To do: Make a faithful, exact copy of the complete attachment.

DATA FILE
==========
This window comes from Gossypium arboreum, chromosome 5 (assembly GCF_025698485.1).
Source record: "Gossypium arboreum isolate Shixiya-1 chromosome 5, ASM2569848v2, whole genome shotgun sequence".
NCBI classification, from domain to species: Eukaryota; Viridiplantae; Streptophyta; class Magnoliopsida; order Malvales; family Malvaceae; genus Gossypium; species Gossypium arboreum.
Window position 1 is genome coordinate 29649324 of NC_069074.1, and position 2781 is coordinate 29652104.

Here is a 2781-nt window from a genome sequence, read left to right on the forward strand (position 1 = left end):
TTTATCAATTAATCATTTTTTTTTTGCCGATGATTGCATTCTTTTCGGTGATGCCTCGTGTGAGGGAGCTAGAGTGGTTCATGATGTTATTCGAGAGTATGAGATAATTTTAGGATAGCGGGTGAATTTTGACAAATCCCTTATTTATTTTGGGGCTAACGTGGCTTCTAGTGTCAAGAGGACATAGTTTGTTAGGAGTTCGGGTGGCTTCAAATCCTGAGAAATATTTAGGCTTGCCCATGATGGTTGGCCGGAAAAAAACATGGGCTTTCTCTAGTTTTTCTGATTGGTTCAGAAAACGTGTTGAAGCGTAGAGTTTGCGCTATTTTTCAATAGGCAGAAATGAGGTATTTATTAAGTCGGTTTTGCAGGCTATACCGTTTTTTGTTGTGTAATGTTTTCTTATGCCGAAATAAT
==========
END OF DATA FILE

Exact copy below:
This window comes from Gossypium arboreum, chromosome 5 (assembly GCF_025698485.1).
Source record: "Gossypium arboreum isolate Shixiya-1 chromosome 5, ASM2569848v2, whole genome shotgun sequence".
NCBI classification, from domain to species: Eukaryota; Viridiplantae; Streptophyta; class Magnoliopsida; order Malvales; family Malvaceae; genus Gossypium; species Gossypium arboreum.
Window position 1 is genome coordinate 29649324 of NC_069074.1, and position 2781 is coordinate 29652104.

Here is a 2781-nt window from a genome sequence, read left to right on the forward strand (position 1 = left end):
TTTATCAATTAATCATTTTTTTTTTGCCGATGATTGCATTCTTTTCGGTGATGCCTCGTGTGAGGGAGCTAGAGTGGTTCATGATGTTATTCGAGAGTATGAGATAATTTTAGGATAGCGGGTGAATTTTGACAAATCCCTTATTTATTTTGGGGCTAACGTGGCTTCTAGTGTCAAGAGGACATAGTTTGTTAGGAGTTCGGGTGGCTTCAAATCCTGAGAAATATTTAGGCTTGCCCATGATGGTTGGCCGGAAAAAAACATGGGCTTTCTCTAGTTTTTCTGATTGGTTCAGAAAACGTGTTGAAGCGTAGAGTTTGCGCTATTTTTCAATAGGCAGAAATGAGGTATTTATTAAGTCGGTTTTGCAGGCTATACCGTTTTTTGTTGTGTAATGTTTTCTTATGCCGAAATAAT